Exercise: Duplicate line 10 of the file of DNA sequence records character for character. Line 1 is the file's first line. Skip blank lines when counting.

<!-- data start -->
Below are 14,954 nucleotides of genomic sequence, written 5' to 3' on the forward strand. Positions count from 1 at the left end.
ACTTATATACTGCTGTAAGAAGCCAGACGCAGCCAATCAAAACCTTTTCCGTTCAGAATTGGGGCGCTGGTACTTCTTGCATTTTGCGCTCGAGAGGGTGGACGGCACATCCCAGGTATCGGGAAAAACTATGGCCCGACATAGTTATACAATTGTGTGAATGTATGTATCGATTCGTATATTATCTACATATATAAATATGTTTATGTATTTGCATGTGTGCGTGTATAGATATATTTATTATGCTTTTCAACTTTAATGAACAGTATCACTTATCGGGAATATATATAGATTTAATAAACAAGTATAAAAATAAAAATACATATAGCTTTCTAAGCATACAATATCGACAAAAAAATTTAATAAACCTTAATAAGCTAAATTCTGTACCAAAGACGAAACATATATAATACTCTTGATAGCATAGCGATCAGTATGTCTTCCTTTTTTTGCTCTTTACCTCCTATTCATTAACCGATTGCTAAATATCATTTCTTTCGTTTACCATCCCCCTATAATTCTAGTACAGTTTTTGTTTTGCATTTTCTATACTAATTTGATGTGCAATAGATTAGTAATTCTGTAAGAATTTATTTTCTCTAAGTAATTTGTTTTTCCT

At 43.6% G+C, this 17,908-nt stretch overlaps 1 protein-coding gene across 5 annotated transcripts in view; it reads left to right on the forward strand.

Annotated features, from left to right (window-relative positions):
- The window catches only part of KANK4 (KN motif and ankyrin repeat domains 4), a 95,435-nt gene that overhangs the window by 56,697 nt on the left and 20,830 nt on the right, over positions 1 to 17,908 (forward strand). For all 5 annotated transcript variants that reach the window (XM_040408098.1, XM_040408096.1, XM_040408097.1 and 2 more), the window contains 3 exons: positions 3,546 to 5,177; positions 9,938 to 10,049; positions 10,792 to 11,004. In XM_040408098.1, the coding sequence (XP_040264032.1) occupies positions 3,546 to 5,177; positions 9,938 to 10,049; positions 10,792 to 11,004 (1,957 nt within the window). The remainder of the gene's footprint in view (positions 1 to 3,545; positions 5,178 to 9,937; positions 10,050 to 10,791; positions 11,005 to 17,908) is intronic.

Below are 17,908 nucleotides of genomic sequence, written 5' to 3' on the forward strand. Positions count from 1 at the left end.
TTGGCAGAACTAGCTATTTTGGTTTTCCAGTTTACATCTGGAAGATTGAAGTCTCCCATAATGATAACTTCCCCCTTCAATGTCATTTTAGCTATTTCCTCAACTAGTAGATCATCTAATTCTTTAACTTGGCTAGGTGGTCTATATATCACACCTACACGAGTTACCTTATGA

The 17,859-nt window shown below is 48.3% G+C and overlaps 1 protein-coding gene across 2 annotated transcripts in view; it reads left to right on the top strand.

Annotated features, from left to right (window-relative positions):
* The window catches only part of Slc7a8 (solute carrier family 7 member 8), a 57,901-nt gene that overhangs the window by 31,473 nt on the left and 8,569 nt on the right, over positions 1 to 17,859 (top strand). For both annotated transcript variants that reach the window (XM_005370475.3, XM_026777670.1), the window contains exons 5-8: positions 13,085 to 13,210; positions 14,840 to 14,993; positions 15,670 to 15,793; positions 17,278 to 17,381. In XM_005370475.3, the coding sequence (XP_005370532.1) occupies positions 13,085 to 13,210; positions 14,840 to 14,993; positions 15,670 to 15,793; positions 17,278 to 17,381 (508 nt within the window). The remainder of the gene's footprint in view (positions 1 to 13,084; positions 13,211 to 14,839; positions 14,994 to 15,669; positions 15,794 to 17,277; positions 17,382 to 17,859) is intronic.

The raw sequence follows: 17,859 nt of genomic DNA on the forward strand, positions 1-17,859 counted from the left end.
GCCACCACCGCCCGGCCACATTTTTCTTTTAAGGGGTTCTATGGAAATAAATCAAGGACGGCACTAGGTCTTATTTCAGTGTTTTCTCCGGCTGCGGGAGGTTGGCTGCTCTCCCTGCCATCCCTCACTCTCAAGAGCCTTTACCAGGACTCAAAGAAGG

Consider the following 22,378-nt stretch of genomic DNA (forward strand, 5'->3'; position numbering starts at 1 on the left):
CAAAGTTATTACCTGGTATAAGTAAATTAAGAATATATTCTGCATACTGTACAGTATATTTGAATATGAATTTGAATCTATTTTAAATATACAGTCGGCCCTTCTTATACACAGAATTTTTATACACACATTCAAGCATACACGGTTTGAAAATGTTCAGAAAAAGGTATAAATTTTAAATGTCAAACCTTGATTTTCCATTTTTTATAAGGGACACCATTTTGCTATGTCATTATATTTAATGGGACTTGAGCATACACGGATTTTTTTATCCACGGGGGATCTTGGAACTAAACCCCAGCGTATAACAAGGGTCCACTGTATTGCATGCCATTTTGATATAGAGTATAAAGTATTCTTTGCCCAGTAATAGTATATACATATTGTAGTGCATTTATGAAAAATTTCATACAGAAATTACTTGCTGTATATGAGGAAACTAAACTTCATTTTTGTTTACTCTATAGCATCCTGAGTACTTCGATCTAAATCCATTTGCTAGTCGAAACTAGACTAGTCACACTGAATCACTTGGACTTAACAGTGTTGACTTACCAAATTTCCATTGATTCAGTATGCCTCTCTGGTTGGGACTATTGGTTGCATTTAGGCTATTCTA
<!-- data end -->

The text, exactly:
* The window catches only part of Slc7a8 (solute carrier family 7 member 8), a 57,901-nt gene that overhangs the window by 31,473 nt on the left and 8,569 nt on the right, over positions 1 to 17,859 (top strand). For both annotated transcript variants that reach the window (XM_005370475.3, XM_026777670.1), the window contains exons 5-8: positions 13,085 to 13,210; positions 14,840 to 14,993; positions 15,670 to 15,793; positions 17,278 to 17,381. In XM_005370475.3, the coding sequence (XP_005370532.1) occupies positions 13,085 to 13,210; positions 14,840 to 14,993; positions 15,670 to 15,793; positions 17,278 to 17,381 (508 nt within the window). The remainder of the gene's footprint in view (positions 1 to 13,084; positions 13,211 to 14,839; positions 14,994 to 15,669; positions 15,794 to 17,277; positions 17,382 to 17,859) is intronic.